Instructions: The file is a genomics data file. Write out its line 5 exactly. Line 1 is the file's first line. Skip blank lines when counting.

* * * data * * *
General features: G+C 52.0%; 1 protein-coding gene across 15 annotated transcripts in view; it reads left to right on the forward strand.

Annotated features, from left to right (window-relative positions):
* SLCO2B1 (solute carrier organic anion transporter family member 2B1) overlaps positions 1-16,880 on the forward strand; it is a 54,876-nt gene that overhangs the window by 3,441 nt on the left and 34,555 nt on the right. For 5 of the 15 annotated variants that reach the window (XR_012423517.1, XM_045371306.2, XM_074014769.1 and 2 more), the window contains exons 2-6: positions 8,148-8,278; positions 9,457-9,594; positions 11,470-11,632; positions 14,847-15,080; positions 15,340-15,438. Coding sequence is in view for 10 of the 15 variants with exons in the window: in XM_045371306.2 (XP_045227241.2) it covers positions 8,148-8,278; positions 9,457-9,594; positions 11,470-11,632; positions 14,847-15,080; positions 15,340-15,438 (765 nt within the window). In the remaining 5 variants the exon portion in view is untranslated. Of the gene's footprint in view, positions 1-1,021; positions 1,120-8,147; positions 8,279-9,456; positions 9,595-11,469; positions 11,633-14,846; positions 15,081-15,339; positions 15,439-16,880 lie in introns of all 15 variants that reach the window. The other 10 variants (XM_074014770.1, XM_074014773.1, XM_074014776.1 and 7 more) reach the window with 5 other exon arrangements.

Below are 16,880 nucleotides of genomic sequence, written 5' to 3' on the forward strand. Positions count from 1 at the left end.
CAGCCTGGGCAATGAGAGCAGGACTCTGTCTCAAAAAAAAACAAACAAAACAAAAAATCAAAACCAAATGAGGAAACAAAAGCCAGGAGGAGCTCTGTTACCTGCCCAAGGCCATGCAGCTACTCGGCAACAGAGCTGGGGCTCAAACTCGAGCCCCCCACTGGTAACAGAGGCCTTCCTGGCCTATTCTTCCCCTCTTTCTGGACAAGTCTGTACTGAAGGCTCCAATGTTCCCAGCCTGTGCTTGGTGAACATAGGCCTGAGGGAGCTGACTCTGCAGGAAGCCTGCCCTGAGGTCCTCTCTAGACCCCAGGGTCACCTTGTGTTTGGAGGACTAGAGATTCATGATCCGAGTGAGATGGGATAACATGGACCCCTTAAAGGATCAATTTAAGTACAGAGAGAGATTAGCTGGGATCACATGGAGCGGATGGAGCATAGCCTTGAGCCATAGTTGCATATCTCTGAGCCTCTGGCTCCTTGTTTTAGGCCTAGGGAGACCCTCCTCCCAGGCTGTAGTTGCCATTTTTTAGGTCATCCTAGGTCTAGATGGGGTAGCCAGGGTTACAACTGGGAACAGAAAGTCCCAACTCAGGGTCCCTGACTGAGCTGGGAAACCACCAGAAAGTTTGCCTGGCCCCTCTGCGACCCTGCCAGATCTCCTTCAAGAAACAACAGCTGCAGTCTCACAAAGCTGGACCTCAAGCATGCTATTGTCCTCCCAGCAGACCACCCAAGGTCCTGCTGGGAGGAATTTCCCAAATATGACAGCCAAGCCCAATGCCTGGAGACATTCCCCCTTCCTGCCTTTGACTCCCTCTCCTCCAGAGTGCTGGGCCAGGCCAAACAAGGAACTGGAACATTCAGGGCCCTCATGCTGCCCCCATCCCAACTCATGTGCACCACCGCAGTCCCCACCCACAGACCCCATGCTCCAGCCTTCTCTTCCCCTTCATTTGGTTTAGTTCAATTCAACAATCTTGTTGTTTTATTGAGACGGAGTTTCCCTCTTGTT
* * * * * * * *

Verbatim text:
CAGCCTGGGCAATGAGAGCAGGACTCTGTCTCAAAAAAAAACAAACAAAACAAAAAATCAAAACCAAATGAGGAAACAAAAGCCAGGAGGAGCTCTGTTACCTGCCCAAGGCCATGCAGCTACTCGGCAACAGAGCTGGGGCTCAAACTCGAGCCCCCCACTGGTAACAGAGGCCTTCCTGGCCTATTCTTCCCCTCTTTCTGGACAAGTCTGTACTGAAGGCTCCAATGTTCCCAGCCTGTGCTTGGTGAACATAGGCCTGAGGGAGCTGACTCTGCAGGAAGCCTGCCCTGAGGTCCTCTCTAGACCCCAGGGTCACCTTGTGTTTGGAGGACTAGAGATTCATGATCCGAGTGAGATGGGATAACATGGACCCCTTAAAGGATCAATTTAAGTACAGAGAGAGATTAGCTGGGATCACATGGAGCGGATGGAGCATAGCCTTGAGCCATAGTTGCATATCTCTGAGCCTCTGGCTCCTTGTTTTAGGCCTAGGGAGACCCTCCTCCCAGGCTGTAGTTGCCATTTTTTAGGTCATCCTAGGTCTAGATGGGGTAGCCAGGGTTACAACTGGGAACAGAAAGTCCCAACTCAGGGTCCCTGACTGAGCTGGGAAACCACCAGAAAGTTTGCCTGGCCCCTCTGCGACCCTGCCAGATCTCCTTCAAGAAACAACAGCTGCAGTCTCACAAAGCTGGACCTCAAGCATGCTATTGTCCTCCCAGCAGACCACCCAAGGTCCTGCTGGGAGGAATTTCCCAAATATGACAGCCAAGCCCAATGCCTGGAGACATTCCCCCTTCCTGCCTTTGACTCCCTCTCCTCCAGAGTGCTGGGCCAGGCCAAACAAGGAACTGGAACATTCAGGGCCCTCATGCTGCCCCCATCCCAACTCATGTGCACCACCGCAGTCCCCACCCACAGACCCCATGCTCCAGCCTTCTCTTCCCCTTCATTTGGTTTAGTTCAATTCAACAATCTTGTTGTTTTATTGAGACGGAGTTTCCCTCTTGTT